S/SE Asia   Africa   China      LAC         E Asia

                                                   ACC/SCN, 1992
18
                                                   DeMaeyer, 1985
                Severity of Anemia
               in Pregnant Women

     Percent             Mild anemia (90<Hb<110 g/L)
     100                 Moderate to severe anemia (Hb<90 g/L)




      50




       0
                 Nepal                        China

                                                      Stoltzfus, 1997
19
                  Severity of Anemia
               in Non-Pregnant Women

     Percent                 Mild anemia(90<Hb<120 g/L)
     100                     Mod-severe anemia (Hb<90 g/L)




     50




      0
                  Zanzibar                  Indonesia

                                                   Stoltzfus, 1997
20
            Consequences
         of Maternal Anemia

        Maternal deaths
        Reduced transfer of iron to fetus
        Low birth weight
        Neonatal mortality
        Reduced physical capacity
        Impaired cognition
21
               Severe Anemia and
          Maternal Mortality (Malaysia)

          Maternal deaths / 1000 live births
     20
                            15.5



     10


                                                                     3.5


     0
                           < 65                                       > 65
                               Pregnancy hemoglobin concentration (g/L)

                                                                      Llewellyn-Jones, 1985
22
                                 Pregnancy Hemoglobin
                                  and Low Birth Weight

                          15   13.8
     % Low birth weight




                                        11.5                                 11.4       11
                                                  9.7                9
                          10                               8.9


                          5


                          0
                               80        90       100      110      120      130        140
                                      Lowest pregnancy hemoglobin concentration (g/L)


                                                                              Garn et al., 1981
23
     Consequences of Anemia
     on Women’s Productivity




                               UNICEF/91-029 J /Schytte
        Reduced productivity
24
     Consequences of Anemia
     on Children’s Education




                                    UNICEF/C-72-15/Spraguei
        Reduced learning capacity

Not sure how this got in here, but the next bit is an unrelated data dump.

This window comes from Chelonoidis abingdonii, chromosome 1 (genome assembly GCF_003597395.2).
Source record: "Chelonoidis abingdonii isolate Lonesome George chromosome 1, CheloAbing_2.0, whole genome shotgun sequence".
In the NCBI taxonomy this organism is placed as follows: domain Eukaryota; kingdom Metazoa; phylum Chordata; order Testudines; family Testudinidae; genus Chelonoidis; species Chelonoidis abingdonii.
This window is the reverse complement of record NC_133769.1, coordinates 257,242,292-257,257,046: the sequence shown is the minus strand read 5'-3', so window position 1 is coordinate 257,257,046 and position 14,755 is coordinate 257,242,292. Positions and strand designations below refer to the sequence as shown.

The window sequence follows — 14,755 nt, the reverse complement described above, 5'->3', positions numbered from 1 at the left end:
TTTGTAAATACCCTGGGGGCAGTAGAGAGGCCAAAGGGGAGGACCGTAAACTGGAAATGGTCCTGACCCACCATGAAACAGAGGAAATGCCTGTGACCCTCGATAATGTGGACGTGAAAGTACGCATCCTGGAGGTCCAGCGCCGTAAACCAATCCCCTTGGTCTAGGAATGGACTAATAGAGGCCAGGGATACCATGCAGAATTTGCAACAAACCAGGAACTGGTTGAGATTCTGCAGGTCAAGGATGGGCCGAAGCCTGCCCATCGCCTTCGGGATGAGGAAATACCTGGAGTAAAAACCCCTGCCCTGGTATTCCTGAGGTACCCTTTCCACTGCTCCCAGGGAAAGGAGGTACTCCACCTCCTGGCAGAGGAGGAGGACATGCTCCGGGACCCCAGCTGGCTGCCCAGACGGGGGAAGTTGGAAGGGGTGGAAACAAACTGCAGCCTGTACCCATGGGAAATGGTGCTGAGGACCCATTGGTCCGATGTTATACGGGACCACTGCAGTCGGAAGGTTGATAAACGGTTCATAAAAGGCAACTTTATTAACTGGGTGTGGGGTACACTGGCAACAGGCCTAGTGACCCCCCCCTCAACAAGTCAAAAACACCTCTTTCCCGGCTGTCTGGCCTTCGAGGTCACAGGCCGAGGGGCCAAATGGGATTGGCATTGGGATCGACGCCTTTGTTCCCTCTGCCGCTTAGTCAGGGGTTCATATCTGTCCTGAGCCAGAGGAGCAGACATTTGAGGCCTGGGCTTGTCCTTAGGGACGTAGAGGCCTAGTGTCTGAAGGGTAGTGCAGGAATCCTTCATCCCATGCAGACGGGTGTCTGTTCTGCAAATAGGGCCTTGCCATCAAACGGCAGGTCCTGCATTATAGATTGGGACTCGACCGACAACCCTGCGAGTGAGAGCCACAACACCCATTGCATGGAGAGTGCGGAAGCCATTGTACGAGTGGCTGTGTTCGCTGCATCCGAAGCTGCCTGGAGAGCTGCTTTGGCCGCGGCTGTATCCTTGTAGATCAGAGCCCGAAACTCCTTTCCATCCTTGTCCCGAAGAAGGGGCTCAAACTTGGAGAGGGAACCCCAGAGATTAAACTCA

25
              Causes of Maternal
             Vitamin A Deficiency


     • Inadequate intake

     • Recurrent infections




                                    UNICEF/C-16-8/Isaac
     • Reproductive cycles



26
     Consequences of Vitamin A
     Deficiency in Pregnancy (1)

         Increased risk of:
            Nightblindness
            Maternal mortality

            Miscarriage

            Stillbirth

            Low birth weight

27
          Consequences of Vitamin A
          Deficiency in Pregnancy (2)



        Reduced transfer of
          vitamin A to fetus




                                        UNICEF
28
         Consequences of Maternal
     Vitamin A Deficiency on Lactation




                                     UNICEFC-92-18/Sprague
      Low vitamin A
      concentration
      in breastmilk
29
     Consequences of Vitamin A
      Deficiency in Childhood

          Increased risk of:
           Occular   problems

           Morbidity   and mortality

           Anemia


30
     Iodine Deficiency in Women




                              UNICEF/95-0065 Shadid
               Goiter
31
       Consequences of Iodine
      Deficiency on Intelligence


     Spectrum of Intellectual Impairment:

           cretinism

           severe mental impairment




                                            UNICEF/C-79-39
           mild mental impairment

32
          Consequences of Iodine
          Deficiency on Education


        Educability

        Drop-out rates




                                    UNICEF/C-56-19/Murray-Lee
        Under utilization of
         school facilities

33
      Consequences of Maternal
     Malnutrition on Productivity

     Chronic Energy
     Deficiency

     Iron Deficiency

     Iodine Deficiency
34
     Consequences of Maternal
         Zinc Deficiency

        Rupture of membranes
        Prolonged labor
        Preterm delivery
        Low birth weight
        Maternal and infant mortality
35
     Consequences of Maternal
       Folic Acid Deficiency


          Maternal anemia

          Neural tube defects

          Low birth weight

36
        Consequences of Maternal
     Vitamin B-6 and B-12 Deficiency


        Maternal anemia
        Impaired development of infant’s brain
        Neurological disorders in infants

37
  Maternal
  Nutrition

Interventions




                UNICEF/C-79-15/Goodsmith
       Major Interventions
      in Maternal Nutrition


      Improve   weight and height


      Improve   micronutrient status


39
     Improving Maternal Weight


         Increase caloric intake